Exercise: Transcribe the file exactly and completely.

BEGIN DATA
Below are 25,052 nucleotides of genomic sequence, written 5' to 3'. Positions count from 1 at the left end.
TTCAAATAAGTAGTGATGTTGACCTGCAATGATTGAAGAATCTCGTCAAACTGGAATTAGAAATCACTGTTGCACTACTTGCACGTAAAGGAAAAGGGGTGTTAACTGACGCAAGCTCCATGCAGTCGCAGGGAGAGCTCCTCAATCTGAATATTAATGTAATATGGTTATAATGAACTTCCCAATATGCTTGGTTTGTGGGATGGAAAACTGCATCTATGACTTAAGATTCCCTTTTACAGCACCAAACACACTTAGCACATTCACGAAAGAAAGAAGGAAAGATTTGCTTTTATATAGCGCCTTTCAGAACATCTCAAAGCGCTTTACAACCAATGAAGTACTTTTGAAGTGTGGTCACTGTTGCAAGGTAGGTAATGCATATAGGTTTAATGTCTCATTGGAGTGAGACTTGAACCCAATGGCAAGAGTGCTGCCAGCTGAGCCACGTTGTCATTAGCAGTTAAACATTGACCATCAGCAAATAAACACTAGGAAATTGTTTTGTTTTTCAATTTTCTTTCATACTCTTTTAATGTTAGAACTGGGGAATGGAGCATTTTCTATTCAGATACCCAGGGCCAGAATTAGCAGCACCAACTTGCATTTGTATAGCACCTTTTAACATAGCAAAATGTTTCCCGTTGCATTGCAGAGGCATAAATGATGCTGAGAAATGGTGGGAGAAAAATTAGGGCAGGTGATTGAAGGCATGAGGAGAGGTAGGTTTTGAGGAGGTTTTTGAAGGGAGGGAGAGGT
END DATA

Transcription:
Below are 25,052 nucleotides of genomic sequence, written 5' to 3'. Positions count from 1 at the left end.
TTCAAATAAGTAGTGATGTTGACCTGCAATGATTGAAGAATCTCGTCAAACTGGAATTAGAAATCACTGTTGCACTACTTGCACGTAAAGGAAAAGGGGTGTTAACTGACGCAAGCTCCATGCAGTCGCAGGGAGAGCTCCTCAATCTGAATATTAATGTAATATGGTTATAATGAACTTCCCAATATGCTTGGTTTGTGGGATGGAAAACTGCATCTATGACTTAAGATTCCCTTTTACAGCACCAAACACACTTAGCACATTCACGAAAGAAAGAAGGAAAGATTTGCTTTTATATAGCGCCTTTCAGAACATCTCAAAGCGCTTTACAACCAATGAAGTACTTTTGAAGTGTGGTCACTGTTGCAAGGTAGGTAATGCATATAGGTTTAATGTCTCATTGGAGTGAGACTTGAACCCAATGGCAAGAGTGCTGCCAGCTGAGCCACGTTGTCATTAGCAGTTAAACATTGACCATCAGCAAATAAACACTAGGAAATTGTTTTGTTTTTCAATTTTCTTTCATACTCTTTTAATGTTAGAACTGGGGAATGGAGCATTTTCTATTCAGATACCCAGGGCCAGAATTAGCAGCACCAACTTGCATTTGTATAGCACCTTTTAACATAGCAAAATGTTTCCCGTTGCATTGCAGAGGCATAAATGATGCTGAGAAATGGTGGGAGAAAAATTAGGGCAGGTGATTGAAGGCATGAGGAGAGGTAGGTTTTGAGGAGGTTTTTGAAGGGAGGGAGAGGT